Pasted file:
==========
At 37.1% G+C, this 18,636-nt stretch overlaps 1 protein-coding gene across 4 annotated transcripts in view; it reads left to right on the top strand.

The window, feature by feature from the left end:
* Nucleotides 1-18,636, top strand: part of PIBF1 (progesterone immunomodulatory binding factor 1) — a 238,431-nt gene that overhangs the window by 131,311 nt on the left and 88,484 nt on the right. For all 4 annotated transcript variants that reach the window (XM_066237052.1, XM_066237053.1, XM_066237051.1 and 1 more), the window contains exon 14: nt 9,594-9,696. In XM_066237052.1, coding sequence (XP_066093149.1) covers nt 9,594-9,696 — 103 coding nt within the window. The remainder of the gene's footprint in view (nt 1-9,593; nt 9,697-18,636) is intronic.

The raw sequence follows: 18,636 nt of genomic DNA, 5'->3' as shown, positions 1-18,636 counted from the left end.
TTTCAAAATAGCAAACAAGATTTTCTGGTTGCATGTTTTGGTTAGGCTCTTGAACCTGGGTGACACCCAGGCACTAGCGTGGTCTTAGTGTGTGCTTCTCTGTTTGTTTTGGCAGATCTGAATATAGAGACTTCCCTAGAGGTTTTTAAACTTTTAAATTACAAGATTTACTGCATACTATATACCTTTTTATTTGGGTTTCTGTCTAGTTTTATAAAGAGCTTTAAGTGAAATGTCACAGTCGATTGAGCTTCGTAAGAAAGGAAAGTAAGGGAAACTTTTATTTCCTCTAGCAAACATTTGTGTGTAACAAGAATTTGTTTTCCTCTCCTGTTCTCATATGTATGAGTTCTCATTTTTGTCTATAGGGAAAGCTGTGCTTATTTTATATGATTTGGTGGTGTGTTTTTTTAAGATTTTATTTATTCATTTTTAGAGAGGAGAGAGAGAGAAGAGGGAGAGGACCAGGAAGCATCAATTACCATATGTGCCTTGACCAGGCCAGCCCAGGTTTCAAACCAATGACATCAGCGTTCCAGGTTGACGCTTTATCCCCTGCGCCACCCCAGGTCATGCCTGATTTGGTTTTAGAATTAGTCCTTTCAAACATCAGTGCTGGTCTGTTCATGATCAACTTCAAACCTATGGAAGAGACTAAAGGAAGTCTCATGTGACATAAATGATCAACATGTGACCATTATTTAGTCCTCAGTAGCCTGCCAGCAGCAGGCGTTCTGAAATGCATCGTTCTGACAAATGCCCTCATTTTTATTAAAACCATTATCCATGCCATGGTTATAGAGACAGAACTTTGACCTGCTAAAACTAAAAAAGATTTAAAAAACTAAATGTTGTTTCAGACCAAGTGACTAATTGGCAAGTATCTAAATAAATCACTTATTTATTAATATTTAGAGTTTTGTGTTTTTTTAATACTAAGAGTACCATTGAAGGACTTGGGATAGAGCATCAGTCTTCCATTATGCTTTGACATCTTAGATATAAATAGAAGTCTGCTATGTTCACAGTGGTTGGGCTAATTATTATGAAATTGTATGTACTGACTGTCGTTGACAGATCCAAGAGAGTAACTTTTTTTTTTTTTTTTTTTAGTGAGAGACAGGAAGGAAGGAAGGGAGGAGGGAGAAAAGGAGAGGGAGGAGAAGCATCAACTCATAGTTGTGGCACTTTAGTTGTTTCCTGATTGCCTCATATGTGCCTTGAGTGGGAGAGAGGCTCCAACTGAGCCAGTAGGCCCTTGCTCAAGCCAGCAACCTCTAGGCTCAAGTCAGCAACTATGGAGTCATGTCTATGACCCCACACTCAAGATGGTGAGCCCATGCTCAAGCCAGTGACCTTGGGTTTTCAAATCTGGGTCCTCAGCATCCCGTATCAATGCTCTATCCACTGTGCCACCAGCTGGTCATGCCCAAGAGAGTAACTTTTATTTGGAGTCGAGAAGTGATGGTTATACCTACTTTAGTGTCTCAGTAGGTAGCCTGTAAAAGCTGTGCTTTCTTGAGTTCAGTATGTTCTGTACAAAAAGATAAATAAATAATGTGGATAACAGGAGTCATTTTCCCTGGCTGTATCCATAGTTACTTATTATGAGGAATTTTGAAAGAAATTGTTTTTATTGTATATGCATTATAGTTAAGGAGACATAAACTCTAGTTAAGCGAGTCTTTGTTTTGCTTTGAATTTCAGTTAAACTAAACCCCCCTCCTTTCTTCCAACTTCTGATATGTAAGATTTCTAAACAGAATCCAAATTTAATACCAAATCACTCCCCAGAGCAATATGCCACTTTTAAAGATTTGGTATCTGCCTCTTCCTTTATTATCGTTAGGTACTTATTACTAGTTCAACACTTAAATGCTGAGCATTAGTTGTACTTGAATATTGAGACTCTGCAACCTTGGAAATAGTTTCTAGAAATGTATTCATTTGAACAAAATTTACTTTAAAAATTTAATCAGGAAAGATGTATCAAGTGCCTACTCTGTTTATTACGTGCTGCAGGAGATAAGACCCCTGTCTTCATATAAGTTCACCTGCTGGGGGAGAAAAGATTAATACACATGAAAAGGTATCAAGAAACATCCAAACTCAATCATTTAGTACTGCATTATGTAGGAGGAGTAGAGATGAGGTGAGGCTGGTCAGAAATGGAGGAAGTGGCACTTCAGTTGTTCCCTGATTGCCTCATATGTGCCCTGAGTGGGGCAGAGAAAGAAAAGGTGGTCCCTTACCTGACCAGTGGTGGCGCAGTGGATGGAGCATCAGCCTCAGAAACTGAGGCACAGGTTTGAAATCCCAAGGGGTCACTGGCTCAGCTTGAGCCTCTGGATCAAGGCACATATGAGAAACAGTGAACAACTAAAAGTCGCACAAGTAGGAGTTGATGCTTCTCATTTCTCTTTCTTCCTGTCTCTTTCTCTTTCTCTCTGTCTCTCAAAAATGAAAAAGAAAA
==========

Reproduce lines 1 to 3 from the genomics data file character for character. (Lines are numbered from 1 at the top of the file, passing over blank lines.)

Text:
At 37.1% G+C, this 18,636-nt stretch overlaps 1 protein-coding gene across 4 annotated transcripts in view; it reads left to right on the top strand.

The window, feature by feature from the left end:
* Nucleotides 1-18,636, top strand: part of PIBF1 (progesterone immunomodulatory binding factor 1) — a 238,431-nt gene that overhangs the window by 131,311 nt on the left and 88,484 nt on the right. For all 4 annotated transcript variants that reach the window (XM_066237052.1, XM_066237053.1, XM_066237051.1 and 1 more), the window contains exon 14: nt 9,594-9,696. In XM_066237052.1, coding sequence (XP_066093149.1) covers nt 9,594-9,696 — 103 coding nt within the window. The remainder of the gene's footprint in view (nt 1-9,593; nt 9,697-18,636) is intronic.